March 12 2014 Latest news:
Paddy Davitt, Norwich City Writer
Thursday, January 2, 2014
Chris Hughton insisted you can never doubt the fighting qualities of his Norwich City side after battling the elements and the loss of key players in a 1-1 Premier League draw at Crystal Palace.
Referee Mike Dean held two pre-match pitch inspections before declaring the Selhurst Park pitch playable following incessant wind and rain. Bradley Johnson’s cool first half finish belied the tricky conditions before Jason Puncheon levelled five minutes later. City lost Michael Turner to a suspected hamstring injury in the second half before Leroy Fer picked up a second yellow card late on that will rule him out of the FA Cup third round tie against Fulham. Norwich remained three points clear of the improving Eagles after a third unbeaten away league game on the spin.
“I look at my team every game and there might be times when you feel we could have been more creative and done better in an attacking sense but in this sort of game it is the character and the battling qualities of your side that you look to come through,” said Hughton. “It was a tough game and a tough day with the conditions. That is why there weren’t so many clear-cut chances. We had to show a lot of physicality and they had to cope with everything thrown at them. I think the way it went, having lost Michael Turner and then Leroy being sent off, and with the way that they play – its a very direct style - in the end I was pleased with the draw. Overall it is a good point if you look at the balance of the game.
“The real disappointment is that in taking the lead I felt we were the ones in general play who would carve something out, you then want to go in at 1-0 up. They got back into it and it gave them a lift. It was pretty end-to-end stuff.”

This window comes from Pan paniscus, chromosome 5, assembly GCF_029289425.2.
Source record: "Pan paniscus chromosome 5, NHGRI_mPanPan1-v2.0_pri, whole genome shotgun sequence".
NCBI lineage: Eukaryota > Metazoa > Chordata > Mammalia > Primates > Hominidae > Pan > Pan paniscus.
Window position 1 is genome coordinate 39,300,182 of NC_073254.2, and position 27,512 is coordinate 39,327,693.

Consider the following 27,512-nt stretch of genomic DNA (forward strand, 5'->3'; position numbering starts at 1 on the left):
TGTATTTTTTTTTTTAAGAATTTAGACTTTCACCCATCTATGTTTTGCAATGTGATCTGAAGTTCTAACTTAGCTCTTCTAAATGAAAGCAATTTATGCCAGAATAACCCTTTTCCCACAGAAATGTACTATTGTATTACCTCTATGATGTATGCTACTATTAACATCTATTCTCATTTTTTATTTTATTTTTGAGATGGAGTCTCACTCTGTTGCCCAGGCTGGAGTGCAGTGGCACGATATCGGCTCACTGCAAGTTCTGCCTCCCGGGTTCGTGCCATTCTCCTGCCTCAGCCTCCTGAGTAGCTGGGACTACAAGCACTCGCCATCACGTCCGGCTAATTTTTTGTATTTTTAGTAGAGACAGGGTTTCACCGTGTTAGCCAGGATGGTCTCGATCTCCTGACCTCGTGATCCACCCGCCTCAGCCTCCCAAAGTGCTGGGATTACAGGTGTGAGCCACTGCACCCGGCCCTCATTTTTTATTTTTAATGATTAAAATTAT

Hughton had no complaints with Fer’s two yellow cards after a late lunging challenge on Mile Jedinak followed a shove to concede the penalty but the City chief was adamant Marouane Chamakh also had to go after a tangle with Wes Hoolahan when he clearly grabbed the Irishman by the throat.
“He should have been sent off, there is no doubt about it,” said Hughton. “The referee had a very good view of it. The letter of the law says that if you put your hand to somebody’s face, that’s a sending off offence so he should have gone. When I spoke to the referee, he said that he didn’t feel the push was in his face. We’re a little bit aggrieved on that one, because at that stage of the game it certainly would have been an advantage for us. Credit to Wes, he didn’t try to get the lad sent off. He got straight back up so he never made a meal of it.
“I’ve no complaints with the key incidents that went against us. I think the lad got in front of Leroy on the penalty and in his desperation to try and retrieve the situation he ends up impeding the lad.”